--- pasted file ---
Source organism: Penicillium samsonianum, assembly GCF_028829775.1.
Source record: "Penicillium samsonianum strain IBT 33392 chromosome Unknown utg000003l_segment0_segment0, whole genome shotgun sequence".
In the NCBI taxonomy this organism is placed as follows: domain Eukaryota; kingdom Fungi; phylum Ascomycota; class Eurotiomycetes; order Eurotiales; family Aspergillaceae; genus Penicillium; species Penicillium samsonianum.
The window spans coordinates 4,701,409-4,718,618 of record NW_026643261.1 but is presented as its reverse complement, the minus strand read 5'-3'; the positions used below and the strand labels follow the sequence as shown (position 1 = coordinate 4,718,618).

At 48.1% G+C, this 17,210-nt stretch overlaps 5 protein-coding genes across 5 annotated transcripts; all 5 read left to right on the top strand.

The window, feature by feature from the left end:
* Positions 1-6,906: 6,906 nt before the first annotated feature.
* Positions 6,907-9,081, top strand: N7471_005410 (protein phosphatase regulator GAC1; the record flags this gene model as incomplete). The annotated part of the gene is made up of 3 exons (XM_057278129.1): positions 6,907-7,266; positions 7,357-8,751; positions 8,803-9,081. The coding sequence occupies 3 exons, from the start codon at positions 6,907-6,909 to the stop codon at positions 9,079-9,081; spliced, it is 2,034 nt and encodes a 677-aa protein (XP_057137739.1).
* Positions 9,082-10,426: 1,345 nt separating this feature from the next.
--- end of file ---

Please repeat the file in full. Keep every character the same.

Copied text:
Source organism: Penicillium samsonianum, assembly GCF_028829775.1.
Source record: "Penicillium samsonianum strain IBT 33392 chromosome Unknown utg000003l_segment0_segment0, whole genome shotgun sequence".
In the NCBI taxonomy this organism is placed as follows: domain Eukaryota; kingdom Fungi; phylum Ascomycota; class Eurotiomycetes; order Eurotiales; family Aspergillaceae; genus Penicillium; species Penicillium samsonianum.
The window spans coordinates 4,701,409-4,718,618 of record NW_026643261.1 but is presented as its reverse complement, the minus strand read 5'-3'; the positions used below and the strand labels follow the sequence as shown (position 1 = coordinate 4,718,618).

At 48.1% G+C, this 17,210-nt stretch overlaps 5 protein-coding genes across 5 annotated transcripts; all 5 read left to right on the top strand.

The window, feature by feature from the left end:
* Positions 1-6,906: 6,906 nt before the first annotated feature.
* Positions 6,907-9,081, top strand: N7471_005410 (protein phosphatase regulator GAC1; the record flags this gene model as incomplete). The annotated part of the gene is made up of 3 exons (XM_057278129.1): positions 6,907-7,266; positions 7,357-8,751; positions 8,803-9,081. The coding sequence occupies 3 exons, from the start codon at positions 6,907-6,909 to the stop codon at positions 9,079-9,081; spliced, it is 2,034 nt and encodes a 677-aa protein (XP_057137739.1).
* Positions 9,082-10,426: 1,345 nt separating this feature from the next.